High School Biology : Musculoskeletal System

Study concepts, example questions & explanations for High School Biology

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Example Questions

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Example Question #1 : Understanding Sliding Filament Theory

In sarcomeres, the thick filament is composed of which protein?

Possible Answers:

Actin

Myosin

Collagen

Titin

Correct answer:

Myosin

Explanation:

Sarcomeres are composed of thick and thin filaments. The thin filament is composed of polymerized actin, while the thick filament is composed of myosin. Titin is a protein that spans the full range of the sarcomere, and is involved in stability and elasticity in the muscle. Collagen is not a primary component of sarcomeres.

Example Question #1 : Understanding Sliding Filament Theory

Which statement is incorrect in describing sliding filament theory?

Possible Answers:

The actin filaments lengthen, while the myosin filaments shorten

The protein complex formed is classically named actomyosin and helps facilitate the "stroke" part of muscle contraction

Actin and myosin form a "crossbridge" when myosin binds to actin

The actin and myosin filaments slide past one another

Actin and myosin filaments stay the same size during contraction

Correct answer:

The actin filaments lengthen, while the myosin filaments shorten

Explanation:

The sliding filament theory describes the mechanism that allows muscles to contract. According to this theory, myosin (a motor protein) binds to actin. The myosin then alters its configuration, resulting in a "stroke" that pulls on the actin filament and causes it to slide across the myosin filament. The overall process shortens the sarcomere structure, but does not change the actual length of either filament.

Example Question #1 : Understanding Sliding Filament Theory

In order for muscle contraction to occur, what molecules/ions must be readily available?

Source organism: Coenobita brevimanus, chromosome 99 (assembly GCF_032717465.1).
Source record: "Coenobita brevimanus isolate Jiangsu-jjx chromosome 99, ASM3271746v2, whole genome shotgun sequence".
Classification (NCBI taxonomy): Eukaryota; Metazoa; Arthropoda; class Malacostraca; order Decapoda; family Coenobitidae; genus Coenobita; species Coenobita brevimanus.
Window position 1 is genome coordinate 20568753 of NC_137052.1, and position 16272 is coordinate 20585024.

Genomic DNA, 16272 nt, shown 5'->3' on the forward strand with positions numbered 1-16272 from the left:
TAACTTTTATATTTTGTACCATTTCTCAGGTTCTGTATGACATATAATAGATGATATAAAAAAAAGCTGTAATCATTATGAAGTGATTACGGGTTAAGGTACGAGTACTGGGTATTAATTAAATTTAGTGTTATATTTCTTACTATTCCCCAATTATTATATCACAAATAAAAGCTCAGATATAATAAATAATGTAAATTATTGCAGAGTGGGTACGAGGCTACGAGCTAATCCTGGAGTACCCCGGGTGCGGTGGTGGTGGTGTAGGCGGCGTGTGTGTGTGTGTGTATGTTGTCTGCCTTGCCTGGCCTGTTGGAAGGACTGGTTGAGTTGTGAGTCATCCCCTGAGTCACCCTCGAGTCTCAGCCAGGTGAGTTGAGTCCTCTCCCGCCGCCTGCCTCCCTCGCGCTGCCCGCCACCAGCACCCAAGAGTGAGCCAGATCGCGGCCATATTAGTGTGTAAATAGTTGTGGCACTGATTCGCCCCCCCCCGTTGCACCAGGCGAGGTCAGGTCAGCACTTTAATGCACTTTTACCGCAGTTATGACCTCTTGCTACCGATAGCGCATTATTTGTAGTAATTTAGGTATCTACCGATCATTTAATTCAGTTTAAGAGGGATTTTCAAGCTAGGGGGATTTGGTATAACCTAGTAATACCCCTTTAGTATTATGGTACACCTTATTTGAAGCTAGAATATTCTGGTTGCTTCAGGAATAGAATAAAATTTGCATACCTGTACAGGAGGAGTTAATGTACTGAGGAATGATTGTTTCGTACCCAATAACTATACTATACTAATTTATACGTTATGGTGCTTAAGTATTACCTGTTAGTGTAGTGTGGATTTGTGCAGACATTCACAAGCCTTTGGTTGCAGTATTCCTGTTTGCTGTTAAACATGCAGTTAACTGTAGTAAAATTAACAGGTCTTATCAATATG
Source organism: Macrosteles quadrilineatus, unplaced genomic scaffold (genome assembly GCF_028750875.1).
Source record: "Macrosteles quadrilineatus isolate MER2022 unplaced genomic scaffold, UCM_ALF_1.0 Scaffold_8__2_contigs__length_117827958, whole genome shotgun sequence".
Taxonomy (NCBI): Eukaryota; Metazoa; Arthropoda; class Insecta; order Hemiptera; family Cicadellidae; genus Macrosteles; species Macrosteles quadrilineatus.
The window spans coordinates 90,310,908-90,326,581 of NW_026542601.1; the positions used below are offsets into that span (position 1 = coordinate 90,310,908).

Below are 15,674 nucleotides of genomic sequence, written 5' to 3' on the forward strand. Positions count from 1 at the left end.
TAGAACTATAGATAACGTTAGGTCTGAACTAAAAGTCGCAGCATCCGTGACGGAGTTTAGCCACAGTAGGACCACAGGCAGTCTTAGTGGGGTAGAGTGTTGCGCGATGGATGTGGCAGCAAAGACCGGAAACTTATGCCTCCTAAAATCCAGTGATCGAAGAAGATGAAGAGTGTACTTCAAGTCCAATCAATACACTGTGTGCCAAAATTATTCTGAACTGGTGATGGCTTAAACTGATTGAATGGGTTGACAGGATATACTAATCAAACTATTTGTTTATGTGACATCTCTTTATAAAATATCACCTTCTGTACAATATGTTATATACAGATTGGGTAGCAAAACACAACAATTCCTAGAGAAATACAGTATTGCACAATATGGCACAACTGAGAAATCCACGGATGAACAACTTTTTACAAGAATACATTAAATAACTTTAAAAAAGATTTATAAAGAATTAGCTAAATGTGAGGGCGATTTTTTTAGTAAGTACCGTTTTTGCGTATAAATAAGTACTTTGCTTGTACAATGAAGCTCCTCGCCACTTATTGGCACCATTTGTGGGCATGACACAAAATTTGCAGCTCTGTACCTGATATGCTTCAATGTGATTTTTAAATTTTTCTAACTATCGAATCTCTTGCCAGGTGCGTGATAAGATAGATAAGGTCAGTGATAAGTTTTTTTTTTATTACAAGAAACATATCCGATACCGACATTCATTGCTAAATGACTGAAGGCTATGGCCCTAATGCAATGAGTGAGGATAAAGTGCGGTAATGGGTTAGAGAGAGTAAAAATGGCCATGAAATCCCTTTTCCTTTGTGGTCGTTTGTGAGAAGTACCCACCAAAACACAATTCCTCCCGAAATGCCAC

Possible Answers:

ADP + Pi

GTP and chloride ions

NADPH and GADPH

Glycogen

Calcium ions and ATP

Correct answer:

Calcium ions and ATP

Explanation:

The correct answer is ATP and calcium ions. Myosin head activation to form a cross-bridge with actin requires ATP, and the cleavage of ATP to ADP + Pi contracts the myosin head and pulls the actin. Calcium is required to expose actin binding sites for myosin in conjunction with troponin. 

Example Question #1 : Understanding Sliding Filament Theory

Muscles require a supply of ATP in order to contract. What function is enabled by the release of energy from ATP?

Possible Answers:

Myosin bending to pull actin

Shortening of myosin

Myosin attaching to actin

Myosin attaching to the Z-disc

Myosin detaching from actin

Correct answer:

Myosin detaching from actin

Explanation:

In the sliding filament theory, myosin heads attach to an actin filament, bend to pull the actin filaments closer together, then release, reattach, and pull again. Energy from ATP is required for the myosin head to release from the actin filament—otherwise the myosin heads would remain in the same place, and the muscle would not contract. Even though the filaments are moving, the filaments themselves never actually get shorter or longer.

When ATP stores are depleted, myosin becomes incapable of detaching from actin, and the muscle remains in a taut, flexed state. This is the cause of rigor mortis.

Example Question #5 : Understanding Sliding Filament Theory

When is ATP required for muscles according to the sliding filament theory?

Possible Answers:

For the myosin heads to bind the actin

To perform the power stroke, where the myosin heads rotate toward the sarcomere

To perform the power stroke, where the myosin heads rotate away from the sarcomere

For the crossbridges to detach from the actin and eventually reorient the myosin heads.